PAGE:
Identity of participants
|Appeal Judgement - 17.03.2009||
The Appeals Chamber found that while it can be sufficient to refer to categories or groups of persons in order to identify JCE members, in the case at hand the Trial Chamber made impermissibly vague identifications in relation to some of the JCE members:
156. While a Trial Chamber must identify the plurality of persons belonging to the JCE, it is not necessary to identify by name each of the persons involved. Depending on the circumstances of the case, it can be sufficient to refer to categories or groups of persons. […]
157. The issue before the Appeals Chamber is whether the Trial Chamber’s finding in paragraph 1087 that the JCE included a “rank and file consist[ing] of local politicians, military and police commanders, paramilitary leaders, and others” was erroneously unspecific as far as this finding is not further specified by the rank and file JCE members individually named in paragraph 1088. The Appeals Chamber finds that the Trial Chamber indeed erred in this respect. The Trial Chamber failed to specify whether all or only some of the local politicians, militaries, police commanders and paramilitary leaders were rank and file JCE members. Furthermore, the finding in paragraph 1087 does not refer to any time period that could further specify who was found to be a rank and file JCE member. Also, the reference to the geographical scope (“regions and municipalities of the Bosnian-Serb Republic”) is too broad to dispel the ambiguity as to whom the Trial Chamber found was a rank and file JCE member in paragraph 1087. Therefore, inasmuch as the Trial Chamber included persons in the JCE merely by reference to the JCE “rank and file consist[ing] of local politicians, military and police commanders, paramilitary leaders, and others”, its identification of the JCE members is impermissibly vague. Sub-ground 3(A) submitted by Amicus Curiae is therefore granted.
 Limaj et al. Appeal Judgement, para. 99; Brđanin Appeal Judgement, para. 430. See also Stakić Appeal Judgement, para. 69.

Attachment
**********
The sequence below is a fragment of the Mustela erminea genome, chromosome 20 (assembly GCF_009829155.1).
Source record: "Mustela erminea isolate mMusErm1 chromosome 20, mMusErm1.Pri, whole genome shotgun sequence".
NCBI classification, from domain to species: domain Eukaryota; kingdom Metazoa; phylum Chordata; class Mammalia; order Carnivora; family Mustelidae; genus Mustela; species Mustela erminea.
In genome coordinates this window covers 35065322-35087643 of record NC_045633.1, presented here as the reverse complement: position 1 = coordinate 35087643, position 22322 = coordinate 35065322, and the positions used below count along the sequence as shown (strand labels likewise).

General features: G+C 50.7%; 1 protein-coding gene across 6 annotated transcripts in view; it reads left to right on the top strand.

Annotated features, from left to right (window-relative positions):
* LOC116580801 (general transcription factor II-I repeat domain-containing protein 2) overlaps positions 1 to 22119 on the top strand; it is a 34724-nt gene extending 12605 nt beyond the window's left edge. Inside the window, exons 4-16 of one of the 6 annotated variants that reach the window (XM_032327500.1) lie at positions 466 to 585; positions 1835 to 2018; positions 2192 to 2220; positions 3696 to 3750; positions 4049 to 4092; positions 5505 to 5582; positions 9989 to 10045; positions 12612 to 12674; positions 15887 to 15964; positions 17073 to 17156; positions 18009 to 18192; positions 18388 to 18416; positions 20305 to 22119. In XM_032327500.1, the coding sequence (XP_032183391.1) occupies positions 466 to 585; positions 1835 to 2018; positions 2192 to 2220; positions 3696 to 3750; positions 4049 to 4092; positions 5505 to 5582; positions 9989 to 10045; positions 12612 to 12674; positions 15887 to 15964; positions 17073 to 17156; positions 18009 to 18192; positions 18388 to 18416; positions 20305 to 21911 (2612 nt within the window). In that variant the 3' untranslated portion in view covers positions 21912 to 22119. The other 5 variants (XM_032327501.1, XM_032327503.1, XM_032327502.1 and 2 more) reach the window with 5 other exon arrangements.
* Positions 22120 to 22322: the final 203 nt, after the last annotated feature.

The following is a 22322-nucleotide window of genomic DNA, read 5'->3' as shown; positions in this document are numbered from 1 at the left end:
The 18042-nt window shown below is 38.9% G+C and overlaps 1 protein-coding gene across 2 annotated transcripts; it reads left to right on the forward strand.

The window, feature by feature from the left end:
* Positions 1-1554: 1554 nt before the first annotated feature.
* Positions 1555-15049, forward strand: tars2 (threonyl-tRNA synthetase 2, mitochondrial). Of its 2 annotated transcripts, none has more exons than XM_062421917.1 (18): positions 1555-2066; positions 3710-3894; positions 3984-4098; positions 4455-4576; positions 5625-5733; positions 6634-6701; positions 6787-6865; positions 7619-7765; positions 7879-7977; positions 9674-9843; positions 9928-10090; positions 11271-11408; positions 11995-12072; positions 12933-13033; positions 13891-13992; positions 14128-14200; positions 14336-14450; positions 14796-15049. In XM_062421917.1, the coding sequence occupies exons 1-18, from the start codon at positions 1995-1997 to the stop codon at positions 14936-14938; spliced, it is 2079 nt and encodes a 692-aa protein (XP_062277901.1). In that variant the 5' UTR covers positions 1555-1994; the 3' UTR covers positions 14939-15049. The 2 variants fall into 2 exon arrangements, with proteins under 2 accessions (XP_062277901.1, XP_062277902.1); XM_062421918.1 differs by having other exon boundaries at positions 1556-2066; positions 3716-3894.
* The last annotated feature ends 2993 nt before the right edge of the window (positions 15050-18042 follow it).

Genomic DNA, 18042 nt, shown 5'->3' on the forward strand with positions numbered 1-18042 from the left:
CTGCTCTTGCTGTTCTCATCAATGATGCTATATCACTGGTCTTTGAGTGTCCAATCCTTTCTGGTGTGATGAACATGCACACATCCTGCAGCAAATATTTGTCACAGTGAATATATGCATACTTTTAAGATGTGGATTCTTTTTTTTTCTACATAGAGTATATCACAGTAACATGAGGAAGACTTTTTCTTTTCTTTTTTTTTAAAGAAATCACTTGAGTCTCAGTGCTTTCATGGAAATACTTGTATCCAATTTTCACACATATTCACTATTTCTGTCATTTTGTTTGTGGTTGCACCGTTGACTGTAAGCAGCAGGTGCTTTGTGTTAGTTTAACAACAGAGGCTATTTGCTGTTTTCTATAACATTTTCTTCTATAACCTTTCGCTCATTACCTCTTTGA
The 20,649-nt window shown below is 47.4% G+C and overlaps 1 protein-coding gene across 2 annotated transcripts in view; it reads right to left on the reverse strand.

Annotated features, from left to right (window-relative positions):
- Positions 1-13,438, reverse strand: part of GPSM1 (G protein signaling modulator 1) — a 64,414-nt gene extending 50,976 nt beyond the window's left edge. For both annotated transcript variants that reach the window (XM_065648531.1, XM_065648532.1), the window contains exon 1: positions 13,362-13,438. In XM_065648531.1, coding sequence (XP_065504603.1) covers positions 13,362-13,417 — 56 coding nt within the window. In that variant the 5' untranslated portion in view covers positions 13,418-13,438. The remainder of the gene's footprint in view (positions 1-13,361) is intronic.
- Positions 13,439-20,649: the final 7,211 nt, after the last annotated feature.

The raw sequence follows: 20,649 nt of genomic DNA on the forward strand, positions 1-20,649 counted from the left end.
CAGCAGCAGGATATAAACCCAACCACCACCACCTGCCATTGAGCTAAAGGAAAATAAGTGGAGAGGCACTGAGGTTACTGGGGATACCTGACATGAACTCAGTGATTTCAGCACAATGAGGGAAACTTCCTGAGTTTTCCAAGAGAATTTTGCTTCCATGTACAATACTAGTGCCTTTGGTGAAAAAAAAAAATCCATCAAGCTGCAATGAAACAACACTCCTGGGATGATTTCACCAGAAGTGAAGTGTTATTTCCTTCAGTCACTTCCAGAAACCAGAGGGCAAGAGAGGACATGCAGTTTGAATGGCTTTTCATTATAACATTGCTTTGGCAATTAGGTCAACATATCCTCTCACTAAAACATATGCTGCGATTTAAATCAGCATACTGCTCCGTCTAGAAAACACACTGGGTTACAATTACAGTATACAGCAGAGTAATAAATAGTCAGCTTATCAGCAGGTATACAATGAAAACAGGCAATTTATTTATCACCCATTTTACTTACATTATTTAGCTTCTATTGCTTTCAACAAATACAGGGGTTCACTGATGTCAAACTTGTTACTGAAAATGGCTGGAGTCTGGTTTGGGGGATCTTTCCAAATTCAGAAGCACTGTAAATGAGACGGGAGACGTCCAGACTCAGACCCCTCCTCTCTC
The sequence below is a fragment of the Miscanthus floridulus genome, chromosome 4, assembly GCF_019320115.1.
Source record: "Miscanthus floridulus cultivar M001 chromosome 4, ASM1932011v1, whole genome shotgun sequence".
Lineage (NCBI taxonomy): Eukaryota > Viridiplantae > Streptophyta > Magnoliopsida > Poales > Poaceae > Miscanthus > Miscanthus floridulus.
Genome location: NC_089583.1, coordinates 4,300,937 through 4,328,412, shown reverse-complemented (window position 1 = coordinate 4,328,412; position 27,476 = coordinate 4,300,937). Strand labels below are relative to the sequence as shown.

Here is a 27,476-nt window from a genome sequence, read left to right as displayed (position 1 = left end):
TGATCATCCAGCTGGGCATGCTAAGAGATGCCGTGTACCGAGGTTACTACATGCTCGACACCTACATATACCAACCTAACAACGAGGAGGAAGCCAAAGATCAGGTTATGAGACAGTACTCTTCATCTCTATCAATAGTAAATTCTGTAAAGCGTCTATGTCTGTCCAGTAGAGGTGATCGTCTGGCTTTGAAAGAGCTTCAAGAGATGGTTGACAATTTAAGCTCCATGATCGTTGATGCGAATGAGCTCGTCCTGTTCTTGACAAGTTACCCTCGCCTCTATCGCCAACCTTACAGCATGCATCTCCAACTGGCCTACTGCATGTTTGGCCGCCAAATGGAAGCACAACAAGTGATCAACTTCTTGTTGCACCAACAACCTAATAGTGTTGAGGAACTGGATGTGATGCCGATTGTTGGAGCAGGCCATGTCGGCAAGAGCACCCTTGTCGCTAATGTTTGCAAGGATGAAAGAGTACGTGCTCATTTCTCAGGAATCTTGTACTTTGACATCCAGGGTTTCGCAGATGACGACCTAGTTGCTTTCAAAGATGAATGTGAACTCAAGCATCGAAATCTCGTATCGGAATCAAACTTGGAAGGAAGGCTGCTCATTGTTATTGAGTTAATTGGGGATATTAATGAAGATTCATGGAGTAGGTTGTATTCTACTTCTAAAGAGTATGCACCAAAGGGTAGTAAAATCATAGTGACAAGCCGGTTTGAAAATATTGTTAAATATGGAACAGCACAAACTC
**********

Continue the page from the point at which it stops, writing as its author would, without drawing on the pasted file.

As to the effect of this finding on Krajišnik’s convictions, see infra III.C.11.
|Appeal Judgement - 27.09.2007||
LIMAJ et al.
99. As to the substantive elements for establishing joint criminal enterprise liability, the Trial Judgement’s section on the “Law on the forms of liability charged” correctly sets out the requirements for joint criminal enterprise liability as defined in the Tribunal’s jurisprudence. When examining the participation of the three Accused in a joint criminal enterprise, the Trial Chamber held that
[i]n the absence of evidence demonstrating that a group of individuals, whose identities could be established at least by reference to their category as a group, in the sense identified in the jurisprudence, furthered a common plan, and, given the lack of evidence as to the scope of any such plan, the principal elements of joint criminal enterprise have not been established.
A plain reading of this finding is that the Trial Chamber was not satisfied that the Prosecution had adduced sufficient evidence of the identity of the alleged participants in the joint criminal enterprise to establish a plurality of persons sharing a common plan existed. Thus, the Appeals Chamber is not satisfied that the Trial Chamber applied an erroneously narrow approach to the legal requirement of “identification” as argued by the Prosecution.
104. […] While the Appeals Chamber found that “[t]he principal perpetrators of the crimes constituting the common purpose […] should […] be identified as precisely as possible”, it held that it was sufficient for such an identification to establish that the principal perpetrators were “civilian and military authorities and/or guards and soldiers present at KP Dom”. Similarly, in Vasiljević, the Appeals Chamber accepted the finding of the Trial Chamber that a joint criminal enterprise to commit persecution existed, although two out of the three participants of the joint criminal enterprise were unidentified men. In Krstić, the Appeals Chamber accepted the finding of the Trial Chamber that a joint criminal enterprise to commit genocide existed, although “the Trial Chamber did not identify individual members of the Main Staff of the VRS as the principal participants in the genocidal enterprise”. By the same token, the Appeals Chamber held in Stakić that the participants in the joint criminal enterprise “included the leaders of political bodies, the army, and the police who held power in the Municipality of Prijedor”, without further identification. In addition, in Brđanin, the Appeals Chamber found that while a Chamber must “identify the plurality of persons belonging to the JCE […] it is not necessary to identify by name each of the persons involved”. In light of these findings, the Appeals Chamber is satisfied that no reasonable trier of fact could have found that it was impossible “to determine the identity of those involved in the operation of the prison camp, apart from the Accused Haradin Bala”. […]
 Trial Judgement, para. 511.
 Trial Judgement, para. 669 (emphasis added).
 Krnojelac Appeal Judgement, para. 116.
 Krnojelac Appeal Judgement, para. 116.
 Vasiljević Appeal Judgement, paras 130, 142.
 Krstić Appeal Judgement, para. 143.
 Stakić Appeal Judgement, para. 69.
 Brđanin Appeal Judgement, para. 430.
 Trial Judgement, para. 666.